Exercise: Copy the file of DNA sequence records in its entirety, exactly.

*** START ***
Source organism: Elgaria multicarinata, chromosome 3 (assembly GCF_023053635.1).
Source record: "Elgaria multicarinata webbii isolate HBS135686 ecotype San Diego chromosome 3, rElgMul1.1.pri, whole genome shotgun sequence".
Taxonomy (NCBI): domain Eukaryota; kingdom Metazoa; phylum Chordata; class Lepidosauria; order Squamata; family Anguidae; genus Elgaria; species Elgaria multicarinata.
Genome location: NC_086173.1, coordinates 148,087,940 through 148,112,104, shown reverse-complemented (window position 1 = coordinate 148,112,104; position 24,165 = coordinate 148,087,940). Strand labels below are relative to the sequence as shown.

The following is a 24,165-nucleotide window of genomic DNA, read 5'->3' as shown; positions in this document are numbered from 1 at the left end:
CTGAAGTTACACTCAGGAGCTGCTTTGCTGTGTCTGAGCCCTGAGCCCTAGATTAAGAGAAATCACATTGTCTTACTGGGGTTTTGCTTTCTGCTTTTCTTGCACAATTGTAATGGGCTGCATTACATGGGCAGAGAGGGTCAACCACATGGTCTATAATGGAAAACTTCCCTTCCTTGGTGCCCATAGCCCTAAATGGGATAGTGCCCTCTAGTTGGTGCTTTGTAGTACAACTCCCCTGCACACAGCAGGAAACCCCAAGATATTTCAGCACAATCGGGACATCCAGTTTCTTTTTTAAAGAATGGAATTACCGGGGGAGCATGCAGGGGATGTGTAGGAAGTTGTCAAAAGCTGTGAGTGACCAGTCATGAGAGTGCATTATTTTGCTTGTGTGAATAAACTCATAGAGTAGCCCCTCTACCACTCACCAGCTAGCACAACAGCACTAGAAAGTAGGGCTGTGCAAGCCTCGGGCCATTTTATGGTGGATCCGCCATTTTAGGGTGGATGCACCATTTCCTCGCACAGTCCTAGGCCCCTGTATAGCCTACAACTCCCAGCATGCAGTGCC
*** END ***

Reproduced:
Source organism: Elgaria multicarinata, chromosome 3 (assembly GCF_023053635.1).
Source record: "Elgaria multicarinata webbii isolate HBS135686 ecotype San Diego chromosome 3, rElgMul1.1.pri, whole genome shotgun sequence".
Taxonomy (NCBI): domain Eukaryota; kingdom Metazoa; phylum Chordata; class Lepidosauria; order Squamata; family Anguidae; genus Elgaria; species Elgaria multicarinata.
Genome location: NC_086173.1, coordinates 148,087,940 through 148,112,104, shown reverse-complemented (window position 1 = coordinate 148,112,104; position 24,165 = coordinate 148,087,940). Strand labels below are relative to the sequence as shown.

The following is a 24,165-nucleotide window of genomic DNA, read 5'->3' as shown; positions in this document are numbered from 1 at the left end:
CTGAAGTTACACTCAGGAGCTGCTTTGCTGTGTCTGAGCCCTGAGCCCTAGATTAAGAGAAATCACATTGTCTTACTGGGGTTTTGCTTTCTGCTTTTCTTGCACAATTGTAATGGGCTGCATTACATGGGCAGAGAGGGTCAACCACATGGTCTATAATGGAAAACTTCCCTTCCTTGGTGCCCATAGCCCTAAATGGGATAGTGCCCTCTAGTTGGTGCTTTGTAGTACAACTCCCCTGCACACAGCAGGAAACCCCAAGATATTTCAGCACAATCGGGACATCCAGTTTCTTTTTTAAAGAATGGAATTACCGGGGGAGCATGCAGGGGATGTGTAGGAAGTTGTCAAAAGCTGTGAGTGACCAGTCATGAGAGTGCATTATTTTGCTTGTGTGAATAAACTCATAGAGTAGCCCCTCTACCACTCACCAGCTAGCACAACAGCACTAGAAAGTAGGGCTGTGCAAGCCTCGGGCCATTTTATGGTGGATCCGCCATTTTAGGGTGGATGCACCATTTCCTCGCACAGTCCTAGGCCCCTGTATAGCCTACAACTCCCAGCATGCAGTGCC